Later, India approached the United Nations, asking it to solve the dispute, and resolutions were passed in favor of the holding of a plebiscite with regard to Kashmir's future. However, no such plebiscite has ever been held on either side, since there was a precondition which required the withdrawal of the Pakistani Army along with the non-state elements and the subsequent partial withdrawal of the Indian Army.[11] from the parts of Kashmir under their respective control – a withdrawal that never took place.[12] In 1949, a cease-fire line separating the Indian- and Pakistani-controlled parts of Kashmir was formally put into effect.

Following the 1949 cease-fire agreement, the government of Pakistan divided the northern and western parts of Kashmir that it occupied at the time of cease-fire into the following two separately-controlled political entities:

  • Azad Jammu and Kashmir (AJK) – the narrow, southern part, 250 miles (400 km) long, with a width varying from 10 to 40 miles (16 to 64 km).
  • Gilgit–Baltistan formerly called the Federally Administered Northern Areas (FANA) – the much larger political entity to the north of AJK with an area of 72,496 square kilometres (27,991 sq mi). It was directly administered by Pakistan as a de facto dependent territory, i.e., a non-self-governing territory. However, it was ostensibly granted "full autonomy" on August 29, 2009.[13]

An area of Kashmir that was once under Pakistani control is the Shaksgam tract, a small region along the northeastern border of Gilgit–Baltistan that was provisionally ceded by Pakistan to the People's Republic of China in 1963 and which now forms part of China's Xinjiang Uygur Autonomous Region.

In 1972, the then-current border between the Indian- and Pakistani-controlled parts of Kashmir was designated as the "Line of Control". The Line of Control has remained unchanged[14] since the 1972 Simla Agreement, which bound the two countries "to settle their differences by peaceful means through bilateral negotiations". Some political experts claim that, in view of that pact, the only solution to the issue is mutual negotiation between the two countries without involving a third party such as the United Nations.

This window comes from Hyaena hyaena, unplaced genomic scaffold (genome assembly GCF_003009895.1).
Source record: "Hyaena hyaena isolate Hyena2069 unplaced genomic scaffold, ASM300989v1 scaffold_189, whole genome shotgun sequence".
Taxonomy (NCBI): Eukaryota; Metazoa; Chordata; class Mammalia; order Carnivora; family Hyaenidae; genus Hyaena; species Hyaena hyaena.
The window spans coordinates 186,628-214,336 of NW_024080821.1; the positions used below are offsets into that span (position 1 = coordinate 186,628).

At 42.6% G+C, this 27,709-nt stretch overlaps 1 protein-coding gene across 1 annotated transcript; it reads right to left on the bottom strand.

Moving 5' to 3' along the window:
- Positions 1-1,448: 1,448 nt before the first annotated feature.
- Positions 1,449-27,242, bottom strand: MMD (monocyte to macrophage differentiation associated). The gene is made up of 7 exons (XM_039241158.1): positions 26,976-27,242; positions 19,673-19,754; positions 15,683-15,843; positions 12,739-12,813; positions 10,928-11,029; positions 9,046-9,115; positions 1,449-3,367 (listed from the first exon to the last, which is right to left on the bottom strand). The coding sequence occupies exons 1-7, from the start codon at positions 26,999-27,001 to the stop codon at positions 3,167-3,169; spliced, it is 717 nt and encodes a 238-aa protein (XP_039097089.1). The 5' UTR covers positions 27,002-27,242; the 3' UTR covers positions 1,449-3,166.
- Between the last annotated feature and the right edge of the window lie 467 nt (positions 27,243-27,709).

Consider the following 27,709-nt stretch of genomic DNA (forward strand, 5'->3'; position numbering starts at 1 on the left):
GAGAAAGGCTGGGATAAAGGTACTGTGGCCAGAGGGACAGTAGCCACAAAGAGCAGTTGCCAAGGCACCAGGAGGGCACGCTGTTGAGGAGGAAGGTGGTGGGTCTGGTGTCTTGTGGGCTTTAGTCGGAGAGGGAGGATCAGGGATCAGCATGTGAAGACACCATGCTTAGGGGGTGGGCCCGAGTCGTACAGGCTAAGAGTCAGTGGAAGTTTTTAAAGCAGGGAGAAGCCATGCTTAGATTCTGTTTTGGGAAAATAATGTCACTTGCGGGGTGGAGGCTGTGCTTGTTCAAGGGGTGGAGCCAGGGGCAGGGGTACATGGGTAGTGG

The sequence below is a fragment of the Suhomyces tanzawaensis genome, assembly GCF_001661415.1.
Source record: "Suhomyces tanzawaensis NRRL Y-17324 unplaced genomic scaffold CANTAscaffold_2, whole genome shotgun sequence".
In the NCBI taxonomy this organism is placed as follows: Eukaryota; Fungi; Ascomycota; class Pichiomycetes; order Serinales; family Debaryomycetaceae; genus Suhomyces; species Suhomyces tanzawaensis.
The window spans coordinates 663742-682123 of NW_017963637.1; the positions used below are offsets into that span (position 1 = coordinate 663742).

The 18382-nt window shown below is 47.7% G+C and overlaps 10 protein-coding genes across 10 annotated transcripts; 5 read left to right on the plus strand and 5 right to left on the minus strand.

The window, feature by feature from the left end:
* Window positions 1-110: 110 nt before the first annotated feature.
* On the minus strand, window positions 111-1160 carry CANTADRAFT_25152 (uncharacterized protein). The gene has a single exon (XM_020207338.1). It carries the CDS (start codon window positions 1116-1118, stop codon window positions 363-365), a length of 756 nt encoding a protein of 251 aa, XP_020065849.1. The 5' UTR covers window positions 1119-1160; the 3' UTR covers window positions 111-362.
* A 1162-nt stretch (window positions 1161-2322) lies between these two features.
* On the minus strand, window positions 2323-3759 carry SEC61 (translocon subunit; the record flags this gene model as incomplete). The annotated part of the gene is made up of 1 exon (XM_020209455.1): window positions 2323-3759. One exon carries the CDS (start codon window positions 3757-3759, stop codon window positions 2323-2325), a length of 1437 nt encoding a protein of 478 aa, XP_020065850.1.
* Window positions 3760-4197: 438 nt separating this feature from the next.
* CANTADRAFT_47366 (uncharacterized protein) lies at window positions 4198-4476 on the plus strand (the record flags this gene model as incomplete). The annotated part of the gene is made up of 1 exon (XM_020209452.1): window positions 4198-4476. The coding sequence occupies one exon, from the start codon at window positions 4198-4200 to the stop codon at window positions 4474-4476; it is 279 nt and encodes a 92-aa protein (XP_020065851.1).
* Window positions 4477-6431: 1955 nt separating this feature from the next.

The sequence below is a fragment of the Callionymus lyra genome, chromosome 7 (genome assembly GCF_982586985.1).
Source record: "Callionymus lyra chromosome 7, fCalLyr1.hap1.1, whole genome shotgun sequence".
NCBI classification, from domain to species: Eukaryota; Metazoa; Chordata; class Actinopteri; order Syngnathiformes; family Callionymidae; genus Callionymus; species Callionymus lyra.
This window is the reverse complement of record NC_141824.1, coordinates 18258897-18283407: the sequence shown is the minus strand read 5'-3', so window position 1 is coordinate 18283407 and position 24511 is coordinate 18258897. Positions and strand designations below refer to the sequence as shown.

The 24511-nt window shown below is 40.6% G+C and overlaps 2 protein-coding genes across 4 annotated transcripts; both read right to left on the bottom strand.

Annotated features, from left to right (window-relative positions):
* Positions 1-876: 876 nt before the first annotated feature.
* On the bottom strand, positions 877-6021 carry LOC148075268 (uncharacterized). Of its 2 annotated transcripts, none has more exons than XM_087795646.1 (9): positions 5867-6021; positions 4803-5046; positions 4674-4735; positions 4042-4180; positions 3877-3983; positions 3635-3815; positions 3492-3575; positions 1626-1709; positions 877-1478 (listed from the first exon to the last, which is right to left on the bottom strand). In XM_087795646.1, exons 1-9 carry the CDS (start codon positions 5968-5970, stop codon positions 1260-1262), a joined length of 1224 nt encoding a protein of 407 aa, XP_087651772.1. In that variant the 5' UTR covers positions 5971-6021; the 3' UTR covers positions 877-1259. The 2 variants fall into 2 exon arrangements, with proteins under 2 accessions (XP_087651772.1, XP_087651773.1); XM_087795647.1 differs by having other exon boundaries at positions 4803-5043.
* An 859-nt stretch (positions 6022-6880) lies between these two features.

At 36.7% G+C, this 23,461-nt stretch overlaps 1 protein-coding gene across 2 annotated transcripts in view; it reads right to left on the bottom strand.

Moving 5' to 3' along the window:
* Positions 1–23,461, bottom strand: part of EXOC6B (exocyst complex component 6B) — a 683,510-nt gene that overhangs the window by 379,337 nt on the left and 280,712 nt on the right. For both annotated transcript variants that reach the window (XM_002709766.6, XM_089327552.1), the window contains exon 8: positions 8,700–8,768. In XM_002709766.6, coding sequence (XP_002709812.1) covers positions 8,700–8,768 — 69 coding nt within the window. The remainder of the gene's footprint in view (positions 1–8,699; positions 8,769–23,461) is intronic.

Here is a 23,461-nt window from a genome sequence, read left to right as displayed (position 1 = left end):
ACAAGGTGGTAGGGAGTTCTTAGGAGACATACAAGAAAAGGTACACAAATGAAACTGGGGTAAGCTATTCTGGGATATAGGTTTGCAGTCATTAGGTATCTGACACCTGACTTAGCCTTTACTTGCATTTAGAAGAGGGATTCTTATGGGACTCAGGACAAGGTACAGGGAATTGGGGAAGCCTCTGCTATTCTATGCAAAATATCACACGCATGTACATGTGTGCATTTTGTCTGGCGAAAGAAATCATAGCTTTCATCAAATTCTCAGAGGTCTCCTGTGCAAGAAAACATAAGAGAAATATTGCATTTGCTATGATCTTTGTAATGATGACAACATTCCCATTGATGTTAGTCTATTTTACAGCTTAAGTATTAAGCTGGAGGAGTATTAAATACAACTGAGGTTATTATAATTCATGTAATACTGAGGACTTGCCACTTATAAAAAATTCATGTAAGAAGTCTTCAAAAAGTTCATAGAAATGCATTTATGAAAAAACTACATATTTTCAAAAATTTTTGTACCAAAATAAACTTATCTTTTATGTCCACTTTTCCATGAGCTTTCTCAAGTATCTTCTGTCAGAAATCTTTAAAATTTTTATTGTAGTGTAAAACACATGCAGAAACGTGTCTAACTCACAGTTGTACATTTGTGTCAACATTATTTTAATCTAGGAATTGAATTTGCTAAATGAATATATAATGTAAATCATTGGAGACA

Districts of Azad Kashmir

Azad Jammu and Kashmir (AJK) is a self-governing state under Pakistani control, but under Pakistan's constitution the state is not formally a part of the country as the dispute on Azad Kashmir has not yet been resolved. Pakistan is administering the region as a self-governing territory rather than incorporating it in the federation since the UN mandated ceasefire.[1][15] Azad Kashmir has its own elected President, Prime Minister, Legislative Assembly, High Court, with Khawaja Shahad Ahmad as its present chief justice, and official flag. The government of Pakistan has not yet allowed Azad Kashmir to issue its own postage stamps, meaning that those of Pakistan are used instead. Brad Adams the Asia director at Human Rights Watch has said in 2006

Although ‘azad’ means ‘free,’ the residents of Azad Kashmir are anything but, The Pakistani authorities govern Azad Kashmir with strict controls on basic freedoms.[16]

The Government of Azad Kashmir has very little control over its' territory, with its' politicians mainly spending their time in Islamabad.[17]

Azad Kashmir's financial matters, i.e., budget and tax affairs, are dealt with by the Azad Jammu and Kashmir Council rather than by Pakistan's Central Board of Revenue. The Azad Jammu and Kashmir Council is a supreme body consisting of 11 members, six from the government of Azad Jammu and Kashmir and five from the government of Pakistan. Its chairman/chief executive is the president of Pakistan. Other members of the council are the president and the prime minister of Azad Kashmir and a few other AJK ministers.[1][15]Azad Kashmir Day is celebrated in Azad Jammu and Kashmir on October 24, which is the day that the Azad Jammu and Kashmir government was created in 1947. Pakistan has celebrated Kashmir Solidarity Day on February 5 of each year since 1990 as a day of protest against India's de facto sovereignty over its State of Jammu and Kashmir.[18] That day is a national holiday in Pakistan.[19] Kashmiris in Azad Kashmir observe the Kashmir Black Day on October 27 of each year since 1947 as day of protest against military occupation in Indian controlled Jammu and Kashmir.

Administrative divisions

The state is administratively divided into three divisions which, in turn, are divided into ten districts.[20]